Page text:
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Do the state by law have to ask you for a pleas bargain before your trial.

Sanford, FL |

If you was not offered a pleas before your trail. What do you do about it

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Attorney answers 4


There is no right to have a plea offer. While the fact is that the vast majority of cases are provided with plea offers, there's no requirement. Your attorney should, by the very least, set the case for a "plea conference." That puts some pressure on the prosecutor to make an offer because it is a hearing where the court inquires whether there is an offer. The judge might even make a plea offer. If your lawyer or PD isn't being proactive about your case then you should seriously consider hiring a different lawyer. Please call my office for a free consultation.

This is not to be considered legal advice nor does an attorney-client relationship exist.


As Mr. Trabin said, the state does not have to offer you a plea. In some cases, depending upon the state attorney's office and their policies, they may not offer a plea due to the nature of the charge a defendant is facing (e.g., sex crime, homicide). Some judges will get involved in plea negotiations and will actually make a plea offer to a defendant before accepting a plea, but this is very much the exception rather than the rule. Discuss this with your attorney and he or she may be able to explain to you why there is no offer from the state and what your next move should be.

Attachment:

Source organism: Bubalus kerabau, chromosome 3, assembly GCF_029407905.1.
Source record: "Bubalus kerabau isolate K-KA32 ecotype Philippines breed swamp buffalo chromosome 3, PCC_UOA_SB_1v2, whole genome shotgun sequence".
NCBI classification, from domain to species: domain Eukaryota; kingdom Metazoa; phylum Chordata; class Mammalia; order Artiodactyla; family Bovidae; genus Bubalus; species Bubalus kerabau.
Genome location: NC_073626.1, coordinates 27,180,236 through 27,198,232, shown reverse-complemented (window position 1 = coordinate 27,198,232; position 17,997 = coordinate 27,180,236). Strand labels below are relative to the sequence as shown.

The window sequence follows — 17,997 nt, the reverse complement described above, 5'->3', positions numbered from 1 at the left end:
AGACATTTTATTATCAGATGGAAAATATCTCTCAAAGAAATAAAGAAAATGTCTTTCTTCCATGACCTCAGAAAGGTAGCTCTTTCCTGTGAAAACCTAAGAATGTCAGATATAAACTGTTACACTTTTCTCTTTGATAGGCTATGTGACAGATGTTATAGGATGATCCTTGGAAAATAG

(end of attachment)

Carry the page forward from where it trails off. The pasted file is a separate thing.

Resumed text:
An attorney-client relationship is NOT created by the answering of this question. If you would like to discuss your matter more fully with my office, please contact me to set up an initial consultation.


The State is under no obligation to offer you a "plea bargain." However, you should have your lawyer discuss a negotiated plea (plea bargain) with the State. In doing so, he/she should present any defenses you may have as well as the weakness of the State's case in hopes of a plea to a lesser charge.


Sometimes the SAO in Sanford will tell a Defendant that there are bo deals and if you want you can "plea to the bench." Most of the time you will get a plea offerfrom the SAO even though the first offer is crummy. Thats why you should have an experienced attorney representing you. There is an"art" to plea negotiation.

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